A few weeks ago, we talked about building a defensible business when faced with major disruptions such as COVID-19. The key asset that allows you to survive and thrive is the right audience that you serve, and they serve you right back.
Understanding who your people are and what they want allows you to shift revenue models if necessary. And being a solo or very small organization means you can adapt in a flash to changing circumstances.
While we’re still dealing with the virus and its economic fallout, it’s a good time to permanently adopt a mindset that anticipates disruption. Technological, political, and cultural change will keep coming at us with ever-increasing speed, and there’s a constant stream of opportunity that comes with it, not just angst and worry.
Paul Schoemaker writing over at Inc. has some sage advice for adopting an anticipatory business mindset. While he’s generally addressing enterprise organizations, this approach works even better for the highly agile small business.
It boils down to three components that allow you to learn fast and take advantage of the next big shift, and the one that’s still happening:
1. Adapt with awareness: Fight the current fire to get your business stable, but don’t put blinders on. The rise of racial unrest while the pandemic was still raging presents a perfect example of how crisis can snowball. Think in terms of probable near-term scenarios.
2. Turbulence = opportunity: When you adopt an anticipatory mindset and combine that with the extreme agility of a 7-figure small business, you put yourself in a great position to act on new opportunity. You’re able to sense change sooner than rivals, seize opportunities early on, and transform your business in ways that make it better than before.
3. The need for speed: Compared with large firms or even typical small businesses, we can move quickly. Delays tend to narrow your strategic options because someone may get to them earlier. Seeing sooner also gives you more time to create flexible options for down the road.
For more detail on the above, plus Schoemaker’s four strategic drivers for a resilient company, check out the full article:
Content Marketing is Unconventional
After 20+ years of building businesses with content and an audience-first approach, it’s strange for me to read an article that calls it an “unconventional approach.” But it’s true — most people still blow a bunch of money developing a product or service that they hope someone wants, and then have to find people to buy it. Doesn’t seem all that smart, right?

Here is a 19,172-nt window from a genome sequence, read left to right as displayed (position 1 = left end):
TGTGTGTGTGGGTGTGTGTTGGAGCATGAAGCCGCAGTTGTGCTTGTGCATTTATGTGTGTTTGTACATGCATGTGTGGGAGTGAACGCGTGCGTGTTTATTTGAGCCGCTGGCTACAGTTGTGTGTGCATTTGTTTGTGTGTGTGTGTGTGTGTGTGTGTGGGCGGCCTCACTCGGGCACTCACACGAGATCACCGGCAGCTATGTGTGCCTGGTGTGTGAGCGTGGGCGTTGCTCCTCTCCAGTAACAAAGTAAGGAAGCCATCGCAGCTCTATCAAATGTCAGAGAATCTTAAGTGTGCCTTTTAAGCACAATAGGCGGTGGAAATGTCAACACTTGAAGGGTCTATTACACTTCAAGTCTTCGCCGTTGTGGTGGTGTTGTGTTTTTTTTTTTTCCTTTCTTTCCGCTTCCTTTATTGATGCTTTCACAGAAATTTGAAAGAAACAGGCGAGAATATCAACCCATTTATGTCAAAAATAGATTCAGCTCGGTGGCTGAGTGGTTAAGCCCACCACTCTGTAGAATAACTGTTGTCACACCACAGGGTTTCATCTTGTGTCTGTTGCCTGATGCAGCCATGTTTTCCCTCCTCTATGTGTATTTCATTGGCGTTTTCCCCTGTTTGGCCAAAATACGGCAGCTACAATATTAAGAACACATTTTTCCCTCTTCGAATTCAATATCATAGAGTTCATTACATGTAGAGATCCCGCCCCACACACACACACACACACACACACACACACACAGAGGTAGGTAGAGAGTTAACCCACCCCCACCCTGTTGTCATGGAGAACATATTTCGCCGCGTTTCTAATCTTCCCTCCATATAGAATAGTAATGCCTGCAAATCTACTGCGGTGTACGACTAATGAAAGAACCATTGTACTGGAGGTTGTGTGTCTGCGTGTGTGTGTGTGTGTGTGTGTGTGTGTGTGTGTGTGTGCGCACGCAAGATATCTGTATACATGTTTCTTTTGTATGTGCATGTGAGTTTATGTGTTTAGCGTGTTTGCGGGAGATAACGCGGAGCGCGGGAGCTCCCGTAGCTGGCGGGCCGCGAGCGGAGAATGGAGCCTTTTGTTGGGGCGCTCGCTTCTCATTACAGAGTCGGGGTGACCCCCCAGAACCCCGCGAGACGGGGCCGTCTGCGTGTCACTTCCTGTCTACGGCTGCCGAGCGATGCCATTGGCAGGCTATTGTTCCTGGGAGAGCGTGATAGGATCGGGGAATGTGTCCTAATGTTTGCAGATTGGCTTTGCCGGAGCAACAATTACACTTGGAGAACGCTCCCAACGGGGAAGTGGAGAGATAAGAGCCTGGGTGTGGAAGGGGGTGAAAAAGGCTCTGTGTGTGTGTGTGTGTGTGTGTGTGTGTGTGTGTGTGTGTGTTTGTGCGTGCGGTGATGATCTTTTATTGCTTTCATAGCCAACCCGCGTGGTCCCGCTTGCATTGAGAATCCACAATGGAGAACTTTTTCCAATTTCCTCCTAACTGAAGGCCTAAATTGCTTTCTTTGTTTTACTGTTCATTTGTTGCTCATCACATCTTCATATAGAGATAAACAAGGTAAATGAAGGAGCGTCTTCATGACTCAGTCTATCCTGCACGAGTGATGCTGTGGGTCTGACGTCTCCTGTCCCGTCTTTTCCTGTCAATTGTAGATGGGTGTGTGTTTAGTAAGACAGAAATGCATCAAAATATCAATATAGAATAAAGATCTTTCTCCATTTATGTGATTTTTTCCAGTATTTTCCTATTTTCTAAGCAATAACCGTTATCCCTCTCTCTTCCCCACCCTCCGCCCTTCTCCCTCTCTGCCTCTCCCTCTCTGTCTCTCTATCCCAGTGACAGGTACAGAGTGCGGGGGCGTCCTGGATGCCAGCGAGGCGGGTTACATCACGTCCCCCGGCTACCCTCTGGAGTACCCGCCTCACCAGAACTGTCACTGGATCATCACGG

Reading is Fundamental
Want a strategic advantage in business and life? Read books. Hardly anyone does, and it’s getting worse. All those people you think are so profound? They read a lot.
On the Exceptionalism of Books in an Age of Tweets | Cal Newport
Write Like a Robot?
Welp, OpenAI’s Text Generator writes even more like a human, which is bad news for humans cranking out lame “content” that merely fills a web page. The key to great writing is not the writing — it’s having something to say that people want to hear. Pair that with a willingness to work with machines, and you’ll be better than fine.
I used an algorithm to help me write a story. Here’s what I learned. | Technology Review
The Tax Man
Tax day got pushed back thanks to the pandemic, but just like a diagnosis that says you’re not currently dying — it’s only a delay. Lots of interesting stuff in this piece on freelance taxes. No, really.
Your Legal Safety Blanket
People put off forming an LLC or S corp because their business isn’t making much money yet. That’s the wrong way to think about it. If your business gets hit with liabilities that its revenue can’t handle, those become personal liabilities of yours. And then they come after your house and other personal possessions.
That’s it for this week. Hope you’re having a great one!
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